Entre 907 et 1125
Bois (matériau), Or, Gravé = incisé
Don manuel : Ullens, Guy, baron; Ullens, Myriam, baronne
This pillow is made up of a sheet of hammered gold with an incised design laid over a lobed, scalloped wooden form reminiscent of the head of a ruyi sceptre; this is inserted, probably via a mortise and tenon joint, into a square-section pedestal, whose canted base, decorated with a band of gold incised with floral motifs, is set on a larger quadrangular base. The light brown wood is a spruce of the Pinaceae: Abietoideae family, widespread in northern China from Liaoning to western Inner Mongolia.
Although very few Liao wooden pillows have come down to us for obvious reasons of conservation, a few specimens have been unearthed during excavations of several tombs in Inner Mongolia. This type of pillow is well attested from the very early 10th century in Hebei, thanks to a wall painting in the tomb of Wang Chuzhi, who died in 923.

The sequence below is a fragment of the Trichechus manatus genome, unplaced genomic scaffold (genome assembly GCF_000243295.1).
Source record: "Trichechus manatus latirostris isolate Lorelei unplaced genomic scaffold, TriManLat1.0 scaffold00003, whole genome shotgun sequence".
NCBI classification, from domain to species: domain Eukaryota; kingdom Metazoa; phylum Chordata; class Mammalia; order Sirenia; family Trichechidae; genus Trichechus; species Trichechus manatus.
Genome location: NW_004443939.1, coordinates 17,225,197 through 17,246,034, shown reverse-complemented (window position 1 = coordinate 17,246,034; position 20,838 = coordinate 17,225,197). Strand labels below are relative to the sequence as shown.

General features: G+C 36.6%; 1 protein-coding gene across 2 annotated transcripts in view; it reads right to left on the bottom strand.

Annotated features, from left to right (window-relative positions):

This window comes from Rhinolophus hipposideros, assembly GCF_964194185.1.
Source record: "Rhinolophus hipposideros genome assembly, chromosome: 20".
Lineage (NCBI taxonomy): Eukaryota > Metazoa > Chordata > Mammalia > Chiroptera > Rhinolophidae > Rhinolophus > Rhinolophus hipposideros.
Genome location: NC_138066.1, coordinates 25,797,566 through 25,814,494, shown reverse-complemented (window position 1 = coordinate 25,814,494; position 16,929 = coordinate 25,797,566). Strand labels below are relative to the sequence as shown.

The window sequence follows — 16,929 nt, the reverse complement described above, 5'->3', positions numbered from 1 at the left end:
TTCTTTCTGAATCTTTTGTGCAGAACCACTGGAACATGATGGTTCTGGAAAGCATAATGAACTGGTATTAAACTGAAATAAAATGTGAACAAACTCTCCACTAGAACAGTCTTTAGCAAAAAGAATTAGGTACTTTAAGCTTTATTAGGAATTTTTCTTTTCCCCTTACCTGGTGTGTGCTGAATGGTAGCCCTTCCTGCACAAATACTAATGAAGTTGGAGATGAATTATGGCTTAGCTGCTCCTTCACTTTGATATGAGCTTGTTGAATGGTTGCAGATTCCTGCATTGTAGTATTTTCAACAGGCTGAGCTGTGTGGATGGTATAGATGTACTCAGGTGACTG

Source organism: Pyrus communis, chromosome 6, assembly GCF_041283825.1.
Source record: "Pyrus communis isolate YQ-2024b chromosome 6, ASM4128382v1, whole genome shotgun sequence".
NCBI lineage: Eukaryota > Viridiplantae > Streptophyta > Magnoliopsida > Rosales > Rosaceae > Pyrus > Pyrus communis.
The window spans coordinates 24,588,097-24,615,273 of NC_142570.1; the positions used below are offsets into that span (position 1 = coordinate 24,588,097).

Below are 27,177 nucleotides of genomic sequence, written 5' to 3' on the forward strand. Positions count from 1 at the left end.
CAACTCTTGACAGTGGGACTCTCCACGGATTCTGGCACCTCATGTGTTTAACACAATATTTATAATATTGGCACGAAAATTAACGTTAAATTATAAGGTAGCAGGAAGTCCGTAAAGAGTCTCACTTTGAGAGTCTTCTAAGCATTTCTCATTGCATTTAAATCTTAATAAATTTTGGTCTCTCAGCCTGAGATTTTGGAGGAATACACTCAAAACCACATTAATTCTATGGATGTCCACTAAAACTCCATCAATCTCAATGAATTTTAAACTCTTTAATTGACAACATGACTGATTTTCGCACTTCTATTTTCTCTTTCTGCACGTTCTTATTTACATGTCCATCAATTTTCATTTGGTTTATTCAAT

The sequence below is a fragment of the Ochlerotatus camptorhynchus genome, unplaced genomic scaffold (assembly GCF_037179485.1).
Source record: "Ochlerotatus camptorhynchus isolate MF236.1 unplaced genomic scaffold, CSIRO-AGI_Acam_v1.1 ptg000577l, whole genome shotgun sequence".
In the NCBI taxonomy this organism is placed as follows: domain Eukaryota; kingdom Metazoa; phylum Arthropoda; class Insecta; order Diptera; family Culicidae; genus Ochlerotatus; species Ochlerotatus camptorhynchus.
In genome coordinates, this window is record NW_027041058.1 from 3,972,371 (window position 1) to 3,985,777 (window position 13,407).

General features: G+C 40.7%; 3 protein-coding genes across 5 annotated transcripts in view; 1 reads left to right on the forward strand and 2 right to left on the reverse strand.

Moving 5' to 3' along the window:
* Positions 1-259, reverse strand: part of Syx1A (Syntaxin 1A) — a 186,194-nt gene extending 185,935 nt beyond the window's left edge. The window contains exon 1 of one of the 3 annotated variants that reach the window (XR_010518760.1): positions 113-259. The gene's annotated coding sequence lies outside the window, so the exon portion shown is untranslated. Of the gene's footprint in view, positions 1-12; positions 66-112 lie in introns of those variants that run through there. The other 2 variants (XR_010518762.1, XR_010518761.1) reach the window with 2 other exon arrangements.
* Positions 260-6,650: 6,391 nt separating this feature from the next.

The pillow’s sheet of gold is edged with an imitation beaded filigree design. The ground is decorated with a refined, complex design made with a beading awl, combining light repoussé and chasing. Three circles form in a triangle with the cintamani jewel at the top and the two phoenixes at the base. The central line is materialised by a plant stem that divides to surround each of the elements while elegantly enhancing the pillow’s outer curves. The two stationary phoenixes face each other, their large trifid tails curving round to place each bird in a medallion; this circular movement is further accentuated by the unusual position of the wings, one of which is raised while the other is lowered to curve behind the body out of sight.
The use of a beading awl on the scale of an entire sheet of metal was a practice passed down from the Tang, illustrated in a number of remarkable objects unearthed from the tomb of Yelü Yuzhi (died 941). This delicate technique was later limited to the surface of medallions, before being gradually abandoned.